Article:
Want to know how I know that you’ve googled elopement vows?
I’m a witch.
Kidding. It’s because we all do. I did it when I eloped. My partner did it. My couples do it. We all freaking do it because, chances are, we’ve never written elopement vows before! I was going to say it’s like the first time you’re assigned a multi-paragraph essay in school, but elopement vows are way easier and way more fun.
Now, I could have thrown together a list of three vague ideas and washed my hands of this topic. But that’s not how we do things here. This is your ultimate guide to writing your own elopement vows: everything from inspiration to formatting to getting the words down on paper. Hold onto your butts.
No, seriously. I meant what I said 2 seconds ago, and we might as well start here.
It’s ok! Normally, my advice is not to google when you’re trying to be creative and genuine, because that puts stuff in your brain, you know? And then…how do you sift through your thoughts to figure out which are really yours, which have really been inspired by something, not a copy of something?
Here’s the thing though: your elopement vows aren’t being published in a peer-reviewed journal. They don’t have anything to do with your job, your social standing, anything. Your elopement vows are just for you and your partner (and a small group of your nearest and dearest if you’re down to share with them).
So if you come across something that really speaks to you, I certainly don’t mind if you use it in your vows. No one does. It’s like coming across a poem and wanting to share it with your partner because you enjoyed it. …Because that’s exactly what you’re doing. You’re communicating your love to your partner, and if you need a little help putting it all into words, that’s perfectly fine.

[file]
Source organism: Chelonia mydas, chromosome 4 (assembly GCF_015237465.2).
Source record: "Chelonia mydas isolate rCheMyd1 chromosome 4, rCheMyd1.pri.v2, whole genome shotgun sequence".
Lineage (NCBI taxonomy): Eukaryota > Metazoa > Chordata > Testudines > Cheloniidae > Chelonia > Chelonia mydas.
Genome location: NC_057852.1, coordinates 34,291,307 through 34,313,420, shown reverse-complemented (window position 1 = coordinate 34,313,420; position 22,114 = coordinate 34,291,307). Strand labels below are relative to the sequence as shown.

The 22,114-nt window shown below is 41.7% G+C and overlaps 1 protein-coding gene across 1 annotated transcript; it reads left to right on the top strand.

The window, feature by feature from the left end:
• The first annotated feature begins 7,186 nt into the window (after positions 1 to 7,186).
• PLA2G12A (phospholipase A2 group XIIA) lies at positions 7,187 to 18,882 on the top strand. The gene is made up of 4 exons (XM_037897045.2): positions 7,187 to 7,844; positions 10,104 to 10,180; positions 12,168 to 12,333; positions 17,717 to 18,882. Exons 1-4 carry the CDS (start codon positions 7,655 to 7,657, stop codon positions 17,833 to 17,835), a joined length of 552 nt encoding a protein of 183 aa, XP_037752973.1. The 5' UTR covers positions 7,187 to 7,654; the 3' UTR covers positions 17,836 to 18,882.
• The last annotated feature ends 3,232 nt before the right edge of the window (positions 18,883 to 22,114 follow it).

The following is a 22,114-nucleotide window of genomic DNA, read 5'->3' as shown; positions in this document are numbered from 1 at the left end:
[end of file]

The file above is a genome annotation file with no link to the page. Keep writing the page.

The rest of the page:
(…plagiarism is wrong. We all know this, right? Don’t steal things from people and claim that they’re yours. I hope this doesn’t need to be said in a general sense but I’m saying it anyway because…Internet. Ok. Let’s move on.)
Your elopement vows don’t have to be a secret, but I’ll acknowledge that most people want them to be. It adds to the whole experience if you’re hearing the vows for the very first time during your first look or ceremony.
What I mean about talking to your partner is more about formatting.
…Not like, “Times New Roman, size 12 point font.” More like: about how long do you want the vows to be, what general tone are you going for, some guidelines. A big contributor to stress when it comes to writing your own elopement vows has to do with the unknown: What if one of you shows up with a long, emotional, declaration of love, and the other has a short, lighthearted joke? My partner and I were worried about just that; it’s why we chatted about it ahead of time and sent our vows to a friend to look over.
I know it seems like having this conversation is going to take some of the magic out of it, rob you of
Dream your biggest dreams, my darlings.
What do you want your life to look like going forward?? You and your partner are getting married, and there’s so much ahead of you. So much to look forward to. Give yourself some time to sit and think about your future, the things you’re excited for, and what you’re feeling about it (you can do it; I’m Irish and my partner is British, we get the emotion suppression thing. We’re learning alongside you).